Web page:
By PAUL PAYNE & BRETT WILKISON
THE PRESS DEMOCRAT
Prosecutors on Friday again delayed deciding whether to file criminal charges against Sonoma County Supervisor Efren Carrillo, drawing a sharp response from critics including the lawyer for a Santa Rosa woman police contend was the target of an attempted sexual assault.
It was the third postponement requested by prosecutors since Carrillo’s arrest in July on suspicion of prowling and burglary. Officers responding to early morning 911 calls from the woman found the 32-year-old supervisor nearby in just his socks and underwear and carrying a cellphone.
Her bedroom window screen was torn, police said.
Cody Hunt, a lawyer for the state Attorney General’s Office, said the investigation is ongoing and he needed more time to determine what charges, if any, would be filed.
He said his office had just received unspecified documents related to the case and he expected a decision “shortly.”
“We’re working diligently, your honor,” Hunt told Judge Gary Medvigy.
The woman’s lawyer, former Sonoma County prosecutor Rosanne Darling, told Medvigy that her client is frustrated by the time it is taking and fears the delay is related to Carrillo’s political position.
“We believe another delay offends her dignity and her right to be heard,” Darling said.
Medvigy said he was powerless to speed the process and set the next court date for Nov. 1.
Carrillo declined to comment on the proceeding or Darling’s statements. He would be removed from office if convicted of a felony.
“I cannot comment on the legal case,” he said outside the courthouse. “There’s a process in place and I just can’t comment.”
His lawyer, Chris Andrian, rejected the suggestion that politics played a role in the delay. He said Darling asked for many similar delays in her time as a prosecutor.
“It happens,” Andrian said. “It’s part of the way the system works.”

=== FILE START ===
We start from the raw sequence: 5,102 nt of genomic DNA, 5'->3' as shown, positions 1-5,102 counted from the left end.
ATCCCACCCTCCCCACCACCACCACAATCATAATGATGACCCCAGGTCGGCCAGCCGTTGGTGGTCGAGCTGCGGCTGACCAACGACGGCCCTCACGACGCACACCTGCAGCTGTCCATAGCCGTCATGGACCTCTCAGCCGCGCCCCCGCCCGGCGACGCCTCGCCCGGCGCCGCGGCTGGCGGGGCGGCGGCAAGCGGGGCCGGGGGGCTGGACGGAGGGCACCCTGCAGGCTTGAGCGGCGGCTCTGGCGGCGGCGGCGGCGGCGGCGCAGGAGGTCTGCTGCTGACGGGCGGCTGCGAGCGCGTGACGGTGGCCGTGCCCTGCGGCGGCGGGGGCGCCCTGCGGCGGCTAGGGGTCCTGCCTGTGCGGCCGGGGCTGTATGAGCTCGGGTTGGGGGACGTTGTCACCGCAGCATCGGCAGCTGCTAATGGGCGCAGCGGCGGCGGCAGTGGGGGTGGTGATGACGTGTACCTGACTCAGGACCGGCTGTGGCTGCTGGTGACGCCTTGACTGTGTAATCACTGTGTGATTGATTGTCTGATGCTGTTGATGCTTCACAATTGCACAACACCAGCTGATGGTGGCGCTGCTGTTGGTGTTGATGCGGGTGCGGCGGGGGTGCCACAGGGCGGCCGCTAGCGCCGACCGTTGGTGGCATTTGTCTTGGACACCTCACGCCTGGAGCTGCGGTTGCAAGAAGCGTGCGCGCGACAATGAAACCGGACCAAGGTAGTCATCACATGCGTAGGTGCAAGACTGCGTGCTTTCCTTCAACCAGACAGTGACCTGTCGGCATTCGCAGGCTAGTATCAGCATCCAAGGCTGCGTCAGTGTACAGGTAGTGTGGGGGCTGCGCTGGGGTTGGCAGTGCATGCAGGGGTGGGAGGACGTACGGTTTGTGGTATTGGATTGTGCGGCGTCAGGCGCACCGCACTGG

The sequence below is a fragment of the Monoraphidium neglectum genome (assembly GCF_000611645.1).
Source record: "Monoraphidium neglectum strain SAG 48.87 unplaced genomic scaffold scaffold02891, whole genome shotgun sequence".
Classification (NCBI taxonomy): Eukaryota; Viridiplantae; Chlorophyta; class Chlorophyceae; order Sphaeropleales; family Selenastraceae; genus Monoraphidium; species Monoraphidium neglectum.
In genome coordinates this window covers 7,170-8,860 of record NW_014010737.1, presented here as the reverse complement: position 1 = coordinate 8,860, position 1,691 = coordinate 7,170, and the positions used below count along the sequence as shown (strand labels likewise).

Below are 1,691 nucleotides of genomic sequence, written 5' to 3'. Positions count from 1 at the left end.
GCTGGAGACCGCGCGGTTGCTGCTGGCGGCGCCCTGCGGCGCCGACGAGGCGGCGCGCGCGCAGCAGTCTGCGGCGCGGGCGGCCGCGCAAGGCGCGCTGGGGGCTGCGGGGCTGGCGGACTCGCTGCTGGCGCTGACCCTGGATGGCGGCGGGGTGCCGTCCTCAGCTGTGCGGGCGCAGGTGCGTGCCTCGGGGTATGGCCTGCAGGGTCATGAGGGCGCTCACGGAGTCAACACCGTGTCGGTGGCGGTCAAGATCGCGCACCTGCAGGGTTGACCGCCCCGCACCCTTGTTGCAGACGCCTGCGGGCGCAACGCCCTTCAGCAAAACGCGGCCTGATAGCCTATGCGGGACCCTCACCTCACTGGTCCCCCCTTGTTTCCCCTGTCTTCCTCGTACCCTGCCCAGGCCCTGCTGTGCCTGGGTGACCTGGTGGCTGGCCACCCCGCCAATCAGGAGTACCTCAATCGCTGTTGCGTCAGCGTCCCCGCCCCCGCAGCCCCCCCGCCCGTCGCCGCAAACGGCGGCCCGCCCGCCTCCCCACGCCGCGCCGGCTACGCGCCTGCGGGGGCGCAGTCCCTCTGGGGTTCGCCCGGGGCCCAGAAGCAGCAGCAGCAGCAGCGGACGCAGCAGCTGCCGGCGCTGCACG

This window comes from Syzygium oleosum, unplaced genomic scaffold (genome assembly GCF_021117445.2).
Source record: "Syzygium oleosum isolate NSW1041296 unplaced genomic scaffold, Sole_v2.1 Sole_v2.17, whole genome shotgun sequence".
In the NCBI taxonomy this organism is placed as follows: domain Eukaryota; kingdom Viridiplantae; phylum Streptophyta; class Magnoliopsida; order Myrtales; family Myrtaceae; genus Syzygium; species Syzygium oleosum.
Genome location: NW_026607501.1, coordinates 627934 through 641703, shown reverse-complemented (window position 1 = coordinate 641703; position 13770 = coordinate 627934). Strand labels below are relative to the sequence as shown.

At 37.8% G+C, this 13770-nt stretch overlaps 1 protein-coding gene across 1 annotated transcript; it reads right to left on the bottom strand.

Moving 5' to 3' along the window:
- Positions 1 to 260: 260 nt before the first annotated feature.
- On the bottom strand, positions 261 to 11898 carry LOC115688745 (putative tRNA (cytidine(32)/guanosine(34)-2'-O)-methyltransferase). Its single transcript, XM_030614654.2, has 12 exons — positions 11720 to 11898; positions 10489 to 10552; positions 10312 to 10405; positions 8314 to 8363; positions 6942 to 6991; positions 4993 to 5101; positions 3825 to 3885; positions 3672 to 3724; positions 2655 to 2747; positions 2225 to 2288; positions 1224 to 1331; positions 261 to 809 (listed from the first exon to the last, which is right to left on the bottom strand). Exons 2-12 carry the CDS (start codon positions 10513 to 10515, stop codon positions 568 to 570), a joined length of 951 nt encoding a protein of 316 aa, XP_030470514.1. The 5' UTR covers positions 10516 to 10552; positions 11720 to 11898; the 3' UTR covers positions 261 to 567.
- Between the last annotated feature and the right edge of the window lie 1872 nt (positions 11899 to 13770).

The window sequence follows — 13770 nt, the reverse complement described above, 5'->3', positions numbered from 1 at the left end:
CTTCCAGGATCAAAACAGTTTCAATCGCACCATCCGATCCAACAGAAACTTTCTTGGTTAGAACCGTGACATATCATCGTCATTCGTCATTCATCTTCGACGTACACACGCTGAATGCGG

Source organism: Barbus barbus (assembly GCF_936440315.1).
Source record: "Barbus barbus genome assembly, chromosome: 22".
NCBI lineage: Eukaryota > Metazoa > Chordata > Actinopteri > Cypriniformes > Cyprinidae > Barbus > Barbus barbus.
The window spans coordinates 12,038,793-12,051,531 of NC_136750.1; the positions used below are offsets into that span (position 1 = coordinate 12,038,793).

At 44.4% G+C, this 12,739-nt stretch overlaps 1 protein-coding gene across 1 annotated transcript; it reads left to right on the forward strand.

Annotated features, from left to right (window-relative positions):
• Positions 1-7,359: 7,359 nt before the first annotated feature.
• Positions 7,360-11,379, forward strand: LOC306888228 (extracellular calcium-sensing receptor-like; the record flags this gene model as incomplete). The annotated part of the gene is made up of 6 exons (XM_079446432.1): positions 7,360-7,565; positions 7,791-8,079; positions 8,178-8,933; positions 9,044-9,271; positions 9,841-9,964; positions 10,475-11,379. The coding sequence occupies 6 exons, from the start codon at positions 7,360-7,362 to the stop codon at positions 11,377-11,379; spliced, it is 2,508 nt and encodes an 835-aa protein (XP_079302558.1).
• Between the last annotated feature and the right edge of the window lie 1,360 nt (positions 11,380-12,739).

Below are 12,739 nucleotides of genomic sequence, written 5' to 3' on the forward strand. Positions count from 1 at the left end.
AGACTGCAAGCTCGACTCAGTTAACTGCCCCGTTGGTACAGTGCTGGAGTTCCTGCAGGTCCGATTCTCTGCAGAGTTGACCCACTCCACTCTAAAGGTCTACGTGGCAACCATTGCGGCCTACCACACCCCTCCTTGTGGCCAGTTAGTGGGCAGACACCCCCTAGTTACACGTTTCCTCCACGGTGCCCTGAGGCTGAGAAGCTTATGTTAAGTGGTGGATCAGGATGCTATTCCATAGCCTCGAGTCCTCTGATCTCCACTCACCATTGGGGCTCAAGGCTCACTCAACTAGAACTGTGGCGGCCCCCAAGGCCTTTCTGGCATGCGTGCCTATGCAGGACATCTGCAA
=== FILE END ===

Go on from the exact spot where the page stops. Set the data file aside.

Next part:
He added: “I don’t think it’s fair to accuse anyone.”
A spokesman for Attorney General Kamala Harris declined to comment on the case.
A least a dozen of Carrillo’s family members and supporters attended the hearing.
“I’m just here to support him,” said Marcos Suarez, a past president of the Hispanic Chamber of Commerce of Sonoma County. “I’m hoping we can move forward and put this behind us.”
A handful of Carrillo’s critics were present. They echoed the comments made by Darling.
“I think we heard loud and clear from the attorney of the victim about the lack of respect for her dignity in the delays,” said Alice Chan, a Sebastopol-based Democratic Party activist who has vowed to push for a recall effort against Carrillo.
Darling said she didn’t know if her client would pursue civil action against Carrillo.
The county supervisor was arrested in the early morning hours of July 13 after police received a 911 call from a woman who lives near Stony Point Road and West Third Street. She said she was awakened by the sound of rustling blinds and saw a man outside her bedroom window. In a second 911 call, she said the person knocked on her door, identified himself as a neighbor and ran away.
Police arrived to find a torn window screen. Carrillo, who at the time was a neighbor of the woman, was arrested nearby. He could not offer a clear explanation for his behavior, police said.